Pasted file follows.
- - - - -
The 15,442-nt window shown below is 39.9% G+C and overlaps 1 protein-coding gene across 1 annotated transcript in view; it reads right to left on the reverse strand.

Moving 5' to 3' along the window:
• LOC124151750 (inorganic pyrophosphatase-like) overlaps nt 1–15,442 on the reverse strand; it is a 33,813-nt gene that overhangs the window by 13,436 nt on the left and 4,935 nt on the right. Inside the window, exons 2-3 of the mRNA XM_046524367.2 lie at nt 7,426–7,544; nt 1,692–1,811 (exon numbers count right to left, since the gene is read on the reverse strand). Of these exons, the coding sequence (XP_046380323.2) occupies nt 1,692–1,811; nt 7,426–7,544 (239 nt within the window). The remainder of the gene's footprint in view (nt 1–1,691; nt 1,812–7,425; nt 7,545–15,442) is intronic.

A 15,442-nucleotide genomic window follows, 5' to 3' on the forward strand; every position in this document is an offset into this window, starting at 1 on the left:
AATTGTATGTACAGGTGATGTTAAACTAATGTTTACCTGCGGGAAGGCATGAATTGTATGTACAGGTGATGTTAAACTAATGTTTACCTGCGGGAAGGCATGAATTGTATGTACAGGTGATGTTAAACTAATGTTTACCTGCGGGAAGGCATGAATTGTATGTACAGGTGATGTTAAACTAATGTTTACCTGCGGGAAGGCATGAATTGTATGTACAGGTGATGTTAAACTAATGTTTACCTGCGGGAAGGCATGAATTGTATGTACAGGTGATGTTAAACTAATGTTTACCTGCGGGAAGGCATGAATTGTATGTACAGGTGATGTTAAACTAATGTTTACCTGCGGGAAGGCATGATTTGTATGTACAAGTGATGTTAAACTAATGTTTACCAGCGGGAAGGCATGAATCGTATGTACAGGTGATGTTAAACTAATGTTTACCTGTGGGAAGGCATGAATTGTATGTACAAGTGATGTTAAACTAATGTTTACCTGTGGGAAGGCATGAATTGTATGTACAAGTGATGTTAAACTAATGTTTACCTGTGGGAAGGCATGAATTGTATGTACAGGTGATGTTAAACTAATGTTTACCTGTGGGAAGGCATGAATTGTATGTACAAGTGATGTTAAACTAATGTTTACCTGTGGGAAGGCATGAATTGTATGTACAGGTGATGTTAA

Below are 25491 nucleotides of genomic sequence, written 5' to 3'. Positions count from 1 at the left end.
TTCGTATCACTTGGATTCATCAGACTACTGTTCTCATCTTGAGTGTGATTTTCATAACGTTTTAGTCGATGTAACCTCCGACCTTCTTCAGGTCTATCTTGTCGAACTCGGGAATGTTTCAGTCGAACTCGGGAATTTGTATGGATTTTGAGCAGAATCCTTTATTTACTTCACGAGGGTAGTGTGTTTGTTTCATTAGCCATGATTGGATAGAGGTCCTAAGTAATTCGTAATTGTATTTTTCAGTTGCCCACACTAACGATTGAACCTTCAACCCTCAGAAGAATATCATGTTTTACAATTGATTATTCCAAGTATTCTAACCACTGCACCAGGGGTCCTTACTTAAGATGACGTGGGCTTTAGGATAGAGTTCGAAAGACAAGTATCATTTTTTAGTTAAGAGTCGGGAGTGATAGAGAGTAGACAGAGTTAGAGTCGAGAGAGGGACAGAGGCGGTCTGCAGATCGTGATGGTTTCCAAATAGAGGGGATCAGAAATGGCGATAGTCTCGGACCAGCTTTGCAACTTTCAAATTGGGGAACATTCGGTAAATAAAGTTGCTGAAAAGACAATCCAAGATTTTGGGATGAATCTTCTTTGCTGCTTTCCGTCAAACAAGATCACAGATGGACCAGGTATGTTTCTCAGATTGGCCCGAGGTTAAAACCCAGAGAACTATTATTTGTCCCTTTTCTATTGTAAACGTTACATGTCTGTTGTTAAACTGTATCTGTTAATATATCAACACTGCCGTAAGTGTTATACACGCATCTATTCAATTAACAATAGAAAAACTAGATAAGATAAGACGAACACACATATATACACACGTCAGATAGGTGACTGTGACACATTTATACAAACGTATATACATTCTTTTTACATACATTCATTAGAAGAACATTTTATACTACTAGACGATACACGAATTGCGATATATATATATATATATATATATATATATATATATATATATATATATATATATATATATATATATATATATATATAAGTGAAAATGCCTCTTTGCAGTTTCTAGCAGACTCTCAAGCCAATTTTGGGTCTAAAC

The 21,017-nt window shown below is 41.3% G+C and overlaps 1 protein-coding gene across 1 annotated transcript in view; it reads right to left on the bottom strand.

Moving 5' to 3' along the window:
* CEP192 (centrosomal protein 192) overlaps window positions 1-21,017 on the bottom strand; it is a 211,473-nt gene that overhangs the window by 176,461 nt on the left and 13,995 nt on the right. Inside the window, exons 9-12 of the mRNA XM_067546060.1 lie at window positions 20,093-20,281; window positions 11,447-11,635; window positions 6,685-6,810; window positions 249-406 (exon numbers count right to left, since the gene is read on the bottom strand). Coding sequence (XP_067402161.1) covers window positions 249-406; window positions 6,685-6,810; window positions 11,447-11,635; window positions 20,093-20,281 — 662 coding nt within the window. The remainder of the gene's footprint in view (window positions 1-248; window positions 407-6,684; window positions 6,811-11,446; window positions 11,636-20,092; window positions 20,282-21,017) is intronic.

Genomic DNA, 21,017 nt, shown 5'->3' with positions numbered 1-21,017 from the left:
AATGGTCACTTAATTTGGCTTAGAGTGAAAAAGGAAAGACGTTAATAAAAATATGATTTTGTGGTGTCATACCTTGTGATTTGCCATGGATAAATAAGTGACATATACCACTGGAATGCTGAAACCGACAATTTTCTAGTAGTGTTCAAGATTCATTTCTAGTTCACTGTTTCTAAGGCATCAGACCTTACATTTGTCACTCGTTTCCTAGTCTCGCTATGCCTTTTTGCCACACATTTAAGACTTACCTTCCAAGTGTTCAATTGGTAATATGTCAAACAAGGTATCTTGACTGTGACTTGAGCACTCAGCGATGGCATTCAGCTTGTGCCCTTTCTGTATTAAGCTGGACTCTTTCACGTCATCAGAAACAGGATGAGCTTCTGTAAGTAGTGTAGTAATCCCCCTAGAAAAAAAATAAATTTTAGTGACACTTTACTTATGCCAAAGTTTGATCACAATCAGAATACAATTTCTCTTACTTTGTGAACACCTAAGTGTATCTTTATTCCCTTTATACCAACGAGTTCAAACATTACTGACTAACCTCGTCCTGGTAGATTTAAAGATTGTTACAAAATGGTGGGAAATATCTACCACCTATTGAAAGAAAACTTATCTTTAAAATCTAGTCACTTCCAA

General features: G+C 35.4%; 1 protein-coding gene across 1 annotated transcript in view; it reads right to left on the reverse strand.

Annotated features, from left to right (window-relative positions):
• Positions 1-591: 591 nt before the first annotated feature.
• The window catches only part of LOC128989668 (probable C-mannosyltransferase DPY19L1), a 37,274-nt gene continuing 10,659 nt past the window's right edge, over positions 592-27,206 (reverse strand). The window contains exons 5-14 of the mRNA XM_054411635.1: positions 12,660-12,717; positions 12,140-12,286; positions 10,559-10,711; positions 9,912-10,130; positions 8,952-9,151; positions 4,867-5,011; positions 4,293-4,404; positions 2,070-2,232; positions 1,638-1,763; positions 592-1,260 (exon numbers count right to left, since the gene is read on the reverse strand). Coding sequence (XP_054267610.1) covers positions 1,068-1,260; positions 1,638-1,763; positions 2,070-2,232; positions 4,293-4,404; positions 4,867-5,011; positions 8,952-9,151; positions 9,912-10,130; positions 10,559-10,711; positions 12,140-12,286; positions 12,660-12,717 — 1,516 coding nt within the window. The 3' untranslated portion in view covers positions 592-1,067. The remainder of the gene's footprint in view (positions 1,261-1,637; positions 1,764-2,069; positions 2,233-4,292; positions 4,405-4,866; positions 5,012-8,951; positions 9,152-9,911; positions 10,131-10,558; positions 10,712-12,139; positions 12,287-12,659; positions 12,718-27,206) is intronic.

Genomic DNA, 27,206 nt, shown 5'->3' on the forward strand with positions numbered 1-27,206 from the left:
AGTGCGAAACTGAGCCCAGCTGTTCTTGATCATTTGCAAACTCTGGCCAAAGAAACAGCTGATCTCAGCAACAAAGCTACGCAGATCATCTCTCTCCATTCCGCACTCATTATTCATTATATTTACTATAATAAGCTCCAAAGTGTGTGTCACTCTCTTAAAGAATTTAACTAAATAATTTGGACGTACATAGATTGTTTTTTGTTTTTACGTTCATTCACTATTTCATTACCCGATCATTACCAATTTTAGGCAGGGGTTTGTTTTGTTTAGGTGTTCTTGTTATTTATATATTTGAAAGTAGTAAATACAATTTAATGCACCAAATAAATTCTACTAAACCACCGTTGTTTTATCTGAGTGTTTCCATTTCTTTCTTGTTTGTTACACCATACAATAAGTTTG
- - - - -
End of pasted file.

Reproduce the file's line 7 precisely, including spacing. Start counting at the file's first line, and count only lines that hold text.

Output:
TTCGTATCACTTGGATTCATCAGACTACTGTTCTCATCTTGAGTGTGATTTTCATAACGTTTTAGTCGATGTAACCTCCGACCTTCTTCAGGTCTATCTTGTCGAACTCGGGAATGTTTCAGTCGAACTCGGGAATTTGTATGGATTTTGAGCAGAATCCTTTATTTACTTCACGAGGGTAGTGTGTTTGTTTCATTAGCCATGATTGGATAGAGGTCCTAAGTAATTCGTAATTGTATTTTTCAGTTGCCCACACTAACGATTGAACCTTCAACCCTCAGAAGAATATCATGTTTTACAATTGATTATTCCAAGTATTCTAACCACTGCACCAGGGGTCCTTACTTAAGATGACGTGGGCTTTAGGATAGAGTTCGAAAGACAAGTATCATTTTTTAGTTAAGAGTCGGGAGTGATAGAGAGTAGACAGAGTTAGAGTCGAGAGAGGGACAGAGGCGGTCTGCAGATCGTGATGGTTTCCAAATAGAGGGGATCAGAAATGGCGATAGTCTCGGACCAGCTTTGCAACTTTCAAATTGGGGAACATTCGGTAAATAAAGTTGCTGAAAAGACAATCCAAGATTTTGGGATGAATCTTCTTTGCTGCTTTCCGTCAAACAAGATCACAGATGGACCAGGTATGTTTCTCAGATTGGCCCGAGGTTAAAACCCAGAGAACTATTATTTGTCCCTTTTCTATTGTAAACGTTACATGTCTGTTGTTAAACTGTATCTGTTAATATATCAACACTGCCGTAAGTGTTATACACGCATCTATTCAATTAACAATAGAAAAACTAGATAAGATAAGACGAACACACATATATACACACGTCAGATAGGTGACTGTGACACATTTATACAAACGTATATACATTCTTTTTACATACATTCATTAGAAGAACATTTTATACTACTAGACGATACACGAATTGCGATATATATATATATATATATATATATATATATATATATATATATATATATATATATATATATATATATATATATATAAGTGAAAATGCCTCTTTGCAGTTTCTAGCAGACTCTCAAGCCAATTTTGGGTCTAAAC